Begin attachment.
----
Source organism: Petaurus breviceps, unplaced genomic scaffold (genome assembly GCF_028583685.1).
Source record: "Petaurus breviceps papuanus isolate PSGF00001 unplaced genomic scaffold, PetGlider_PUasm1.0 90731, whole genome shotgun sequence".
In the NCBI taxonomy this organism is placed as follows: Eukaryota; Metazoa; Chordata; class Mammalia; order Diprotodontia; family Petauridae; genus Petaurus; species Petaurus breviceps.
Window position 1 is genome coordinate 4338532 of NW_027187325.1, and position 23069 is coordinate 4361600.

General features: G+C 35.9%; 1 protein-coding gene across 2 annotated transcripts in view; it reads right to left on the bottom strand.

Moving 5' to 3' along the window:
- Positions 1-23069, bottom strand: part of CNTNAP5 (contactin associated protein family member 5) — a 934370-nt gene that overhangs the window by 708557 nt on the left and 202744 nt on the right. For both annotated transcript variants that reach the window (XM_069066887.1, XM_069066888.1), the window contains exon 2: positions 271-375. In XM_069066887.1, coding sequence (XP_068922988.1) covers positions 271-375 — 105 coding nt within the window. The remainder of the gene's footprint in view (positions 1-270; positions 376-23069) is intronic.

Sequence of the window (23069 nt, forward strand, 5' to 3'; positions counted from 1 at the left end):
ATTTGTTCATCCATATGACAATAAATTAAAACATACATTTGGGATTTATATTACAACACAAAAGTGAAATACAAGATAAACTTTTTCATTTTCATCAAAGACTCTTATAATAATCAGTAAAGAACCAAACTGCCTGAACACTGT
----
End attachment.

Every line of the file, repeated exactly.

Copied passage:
Source organism: Petaurus breviceps, unplaced genomic scaffold (genome assembly GCF_028583685.1).
Source record: "Petaurus breviceps papuanus isolate PSGF00001 unplaced genomic scaffold, PetGlider_PUasm1.0 90731, whole genome shotgun sequence".
In the NCBI taxonomy this organism is placed as follows: Eukaryota; Metazoa; Chordata; class Mammalia; order Diprotodontia; family Petauridae; genus Petaurus; species Petaurus breviceps.
Window position 1 is genome coordinate 4338532 of NW_027187325.1, and position 23069 is coordinate 4361600.

General features: G+C 35.9%; 1 protein-coding gene across 2 annotated transcripts in view; it reads right to left on the bottom strand.

Moving 5' to 3' along the window:
- Positions 1-23069, bottom strand: part of CNTNAP5 (contactin associated protein family member 5) — a 934370-nt gene that overhangs the window by 708557 nt on the left and 202744 nt on the right. For both annotated transcript variants that reach the window (XM_069066887.1, XM_069066888.1), the window contains exon 2: positions 271-375. In XM_069066887.1, coding sequence (XP_068922988.1) covers positions 271-375 — 105 coding nt within the window. The remainder of the gene's footprint in view (positions 1-270; positions 376-23069) is intronic.

Sequence of the window (23069 nt, forward strand, 5' to 3'; positions counted from 1 at the left end):
ATTTGTTCATCCATATGACAATAAATTAAAACATACATTTGGGATTTATATTACAACACAAAAGTGAAATACAAGATAAACTTTTTCATTTTCATCAAAGACTCTTATAATAATCAGTAAAGAACCAAACTGCCTGAACACTGT